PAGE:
You will probably need some logic in the OS to monitor the last time the disk was used and then, unmount it on spin down and send an switch-off command after that.

    You can use the OS to detect if the disk is still powered on and simply re-send the poweroff command if it still is.

    • Result would also be corrupted data on the volume.

      Are you sure? I thought all OS’es will periodically flush dirty blocks in their caches.

      Agreed, powering down a mounted disk will generate OS errors. But it should not lead to inconsistent disk state, methinks…

    • Fact is that in for example Linux there are all kinds of compilation options and options to have data buffered in ram etc. It’s not something you can automatically rely on.

      Take this case: You have an h264 video file of 600 megabytes which contains about one hour of video. The file is small enough to buffer into ram entirely, but the os knows that you will not need it entirely, so it buffers only 300 megabytes for the first 30 minutes of video. So we play the video and when you reach minute 15 your system will shut the hard-disks down when still mounted.

      The OS will detect that the disk is offline, and the video will continue playing fine until it’s at the end of the first 300M that was buffered, resulting in a stop of playback or crash of the player. You can actually try this on the most recent versions of OSX (10.6) and Linux (2.6.38) because this still is an “open issue”! However, the os builders don’t see this as an issue since they assume full control over power ups and downs of harddrives!

      The above example is read only, however if you have a filesystem that keeps a journal, you can also have a problem with writes. Files on disk will be updated when they are opened and closed. Normally this will be written to a journal and synced at some point in time. But the point in time at which this happens is in fact non-deterministic and journaled filesystems can also get corrupted. The journal just minimizes the chance of this happening by assuming the hardware cache of the harddrive has a certain size and the drive has a big enough capacitor to provide power for writing the journal from it’s cache to disk when the power disappears.

      As you can see, a lot of OS and hardware dependent details start to pop up from this point on.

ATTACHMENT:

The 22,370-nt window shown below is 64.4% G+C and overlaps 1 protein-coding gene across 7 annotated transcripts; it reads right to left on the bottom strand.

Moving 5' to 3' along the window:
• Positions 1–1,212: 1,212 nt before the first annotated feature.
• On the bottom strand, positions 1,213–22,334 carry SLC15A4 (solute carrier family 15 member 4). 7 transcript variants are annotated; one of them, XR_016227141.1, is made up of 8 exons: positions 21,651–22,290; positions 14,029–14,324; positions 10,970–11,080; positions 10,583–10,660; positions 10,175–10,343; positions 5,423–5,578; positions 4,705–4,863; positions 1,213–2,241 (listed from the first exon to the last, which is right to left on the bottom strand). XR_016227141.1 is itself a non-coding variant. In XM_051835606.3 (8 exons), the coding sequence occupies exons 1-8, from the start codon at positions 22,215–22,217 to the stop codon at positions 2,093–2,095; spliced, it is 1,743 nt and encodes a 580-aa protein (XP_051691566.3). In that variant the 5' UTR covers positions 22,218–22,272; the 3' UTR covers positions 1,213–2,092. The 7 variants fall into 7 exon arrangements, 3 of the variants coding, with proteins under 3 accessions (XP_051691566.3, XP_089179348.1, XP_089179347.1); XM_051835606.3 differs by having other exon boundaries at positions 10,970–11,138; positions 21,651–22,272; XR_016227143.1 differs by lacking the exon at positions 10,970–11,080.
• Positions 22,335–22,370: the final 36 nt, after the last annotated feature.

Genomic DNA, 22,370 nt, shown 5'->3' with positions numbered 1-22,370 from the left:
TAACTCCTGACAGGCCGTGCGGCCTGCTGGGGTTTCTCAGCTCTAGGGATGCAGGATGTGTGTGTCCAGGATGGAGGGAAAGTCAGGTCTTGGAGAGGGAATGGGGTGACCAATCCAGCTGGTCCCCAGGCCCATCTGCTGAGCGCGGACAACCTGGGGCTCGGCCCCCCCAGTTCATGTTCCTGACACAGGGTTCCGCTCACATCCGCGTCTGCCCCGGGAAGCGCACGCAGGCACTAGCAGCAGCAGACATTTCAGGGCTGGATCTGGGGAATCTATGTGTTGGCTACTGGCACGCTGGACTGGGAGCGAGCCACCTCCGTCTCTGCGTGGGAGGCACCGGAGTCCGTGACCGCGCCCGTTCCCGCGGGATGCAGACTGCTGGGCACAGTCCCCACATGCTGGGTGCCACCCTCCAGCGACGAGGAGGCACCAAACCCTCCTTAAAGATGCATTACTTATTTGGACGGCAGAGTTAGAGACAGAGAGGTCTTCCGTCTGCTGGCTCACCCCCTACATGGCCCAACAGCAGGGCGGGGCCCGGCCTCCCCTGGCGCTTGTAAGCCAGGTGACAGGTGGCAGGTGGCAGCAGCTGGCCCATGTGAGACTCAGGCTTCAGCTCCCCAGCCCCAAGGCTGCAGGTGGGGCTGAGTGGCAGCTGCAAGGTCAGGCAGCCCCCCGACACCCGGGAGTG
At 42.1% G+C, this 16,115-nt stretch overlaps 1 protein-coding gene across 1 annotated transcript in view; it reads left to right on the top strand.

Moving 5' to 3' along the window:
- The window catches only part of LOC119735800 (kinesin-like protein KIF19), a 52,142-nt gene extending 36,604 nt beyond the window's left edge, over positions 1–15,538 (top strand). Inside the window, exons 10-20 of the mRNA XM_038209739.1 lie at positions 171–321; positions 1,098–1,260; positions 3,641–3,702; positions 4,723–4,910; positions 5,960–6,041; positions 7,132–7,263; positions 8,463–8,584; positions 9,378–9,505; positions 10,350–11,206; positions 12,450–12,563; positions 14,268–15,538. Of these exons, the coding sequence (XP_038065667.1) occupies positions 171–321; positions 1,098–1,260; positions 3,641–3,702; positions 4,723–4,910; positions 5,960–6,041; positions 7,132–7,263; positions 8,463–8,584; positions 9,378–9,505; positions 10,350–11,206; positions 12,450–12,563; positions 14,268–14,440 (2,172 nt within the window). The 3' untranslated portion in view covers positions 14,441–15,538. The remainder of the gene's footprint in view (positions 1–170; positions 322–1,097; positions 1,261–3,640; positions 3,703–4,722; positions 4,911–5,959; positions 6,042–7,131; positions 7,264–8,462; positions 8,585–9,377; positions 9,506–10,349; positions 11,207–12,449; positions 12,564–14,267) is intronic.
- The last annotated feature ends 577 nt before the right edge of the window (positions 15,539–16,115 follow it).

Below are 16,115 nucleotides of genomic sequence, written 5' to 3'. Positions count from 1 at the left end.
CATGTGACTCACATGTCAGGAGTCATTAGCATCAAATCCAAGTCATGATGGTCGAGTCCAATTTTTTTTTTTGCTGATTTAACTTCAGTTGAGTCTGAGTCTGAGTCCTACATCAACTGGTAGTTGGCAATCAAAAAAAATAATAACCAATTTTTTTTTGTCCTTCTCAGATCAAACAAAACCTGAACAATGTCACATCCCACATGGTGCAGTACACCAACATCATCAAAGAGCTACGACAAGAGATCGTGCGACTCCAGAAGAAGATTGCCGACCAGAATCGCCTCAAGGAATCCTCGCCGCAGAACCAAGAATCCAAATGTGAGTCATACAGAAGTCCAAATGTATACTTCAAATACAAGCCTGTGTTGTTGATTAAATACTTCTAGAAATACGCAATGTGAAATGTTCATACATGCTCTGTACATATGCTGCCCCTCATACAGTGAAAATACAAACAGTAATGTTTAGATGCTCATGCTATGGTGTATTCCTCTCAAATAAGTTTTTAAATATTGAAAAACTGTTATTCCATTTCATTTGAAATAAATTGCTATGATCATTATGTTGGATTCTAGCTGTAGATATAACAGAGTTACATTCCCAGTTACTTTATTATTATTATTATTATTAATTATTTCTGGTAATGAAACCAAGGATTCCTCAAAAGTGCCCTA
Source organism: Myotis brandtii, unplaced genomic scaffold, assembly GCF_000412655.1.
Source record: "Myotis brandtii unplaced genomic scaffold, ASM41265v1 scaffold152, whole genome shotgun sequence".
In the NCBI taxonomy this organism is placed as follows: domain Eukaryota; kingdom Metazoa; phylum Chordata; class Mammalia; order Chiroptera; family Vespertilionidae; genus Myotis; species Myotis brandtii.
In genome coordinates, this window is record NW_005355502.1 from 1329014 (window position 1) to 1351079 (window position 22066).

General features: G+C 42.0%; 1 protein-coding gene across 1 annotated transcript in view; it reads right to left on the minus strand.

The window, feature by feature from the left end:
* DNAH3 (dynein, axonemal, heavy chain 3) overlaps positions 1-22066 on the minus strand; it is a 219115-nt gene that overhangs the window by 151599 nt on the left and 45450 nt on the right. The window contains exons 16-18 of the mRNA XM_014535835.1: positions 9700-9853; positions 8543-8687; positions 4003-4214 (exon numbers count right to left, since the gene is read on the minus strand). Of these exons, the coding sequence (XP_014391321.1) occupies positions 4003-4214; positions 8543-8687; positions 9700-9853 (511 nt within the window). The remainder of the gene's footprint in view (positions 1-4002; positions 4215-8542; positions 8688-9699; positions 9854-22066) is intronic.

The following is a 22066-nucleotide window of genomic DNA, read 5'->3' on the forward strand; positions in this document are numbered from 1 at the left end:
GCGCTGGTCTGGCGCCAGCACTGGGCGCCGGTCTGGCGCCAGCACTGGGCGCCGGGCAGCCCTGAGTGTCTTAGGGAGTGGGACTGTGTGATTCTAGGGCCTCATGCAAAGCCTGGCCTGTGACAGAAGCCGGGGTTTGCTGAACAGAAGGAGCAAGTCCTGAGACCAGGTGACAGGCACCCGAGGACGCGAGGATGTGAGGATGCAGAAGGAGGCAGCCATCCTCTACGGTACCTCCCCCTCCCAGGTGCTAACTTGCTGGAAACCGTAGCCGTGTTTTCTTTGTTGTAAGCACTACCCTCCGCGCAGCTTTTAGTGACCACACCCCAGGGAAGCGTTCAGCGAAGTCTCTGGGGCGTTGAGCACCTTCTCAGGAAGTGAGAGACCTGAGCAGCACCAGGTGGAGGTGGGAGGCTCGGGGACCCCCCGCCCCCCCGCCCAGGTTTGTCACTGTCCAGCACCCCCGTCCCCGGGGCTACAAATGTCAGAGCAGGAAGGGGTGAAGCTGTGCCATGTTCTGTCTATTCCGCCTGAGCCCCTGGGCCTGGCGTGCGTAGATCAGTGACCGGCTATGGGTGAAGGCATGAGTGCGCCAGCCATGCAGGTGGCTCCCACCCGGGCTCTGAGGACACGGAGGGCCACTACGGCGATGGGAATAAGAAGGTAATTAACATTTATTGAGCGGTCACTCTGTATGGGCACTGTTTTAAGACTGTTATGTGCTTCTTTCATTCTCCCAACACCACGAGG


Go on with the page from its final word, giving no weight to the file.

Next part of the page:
2. In my opinion, any computer system that leaves the file system “dirty” for any significant length of time (say > 30 seconds) is not very robust. Power failures do happen. I can’t imagine why an OS would intentionally spin down a disk without flushing buffers, but then I’m not an OS designer.

  3. And what about spinning up?

  4. Current sensing of the harddisk? What about the activity led to check for activity?

    • It’s an interesting idea, but a little more involved because you then have to somehow mount a sensor on each device.

      My thinking was that if the above simple current sensing is not sensitive enough, I could add an op-amp to get 10x more sensitivity (that would work for up to 3A). Then, hopefully even that blinking LED can probably be detected via current sensing.

  5. What about using automounting the disk to a fixed mounting point? The OS detects when the mounting point is accessed, and then sends the power-on signal to the disk, waits until it’s ready, and then gives the user access to it. When the mounting point is not in use anymore, after a timeout, the system unmounts it (therefore flushes all the associated buffers) and then sends the power-down signal.

    • Note that I’m also doing this to prevent auto-mounting (archive disks which shouldn’t come online unless I really want them to, or backup disks which can only be accessed a certain time of day), and to control other devices (label printer, small NAS, audio amp, scanner). So for me, actual hardware power control is also important.

      I understand that it may seem like a solution looking for a problem, but there really are several more uses once you can control any DC-powered device. And the current monitoring would be fun – perhaps I’ll even add temperature sensors using a string of 1-wire DS18B20’s.

  6. “Gepost donderdag 9 juni 2011 01:33:21”

    You are not the only one that’s building hardware for harddisk-power-switching. Check “rew”‘s messages on the site above.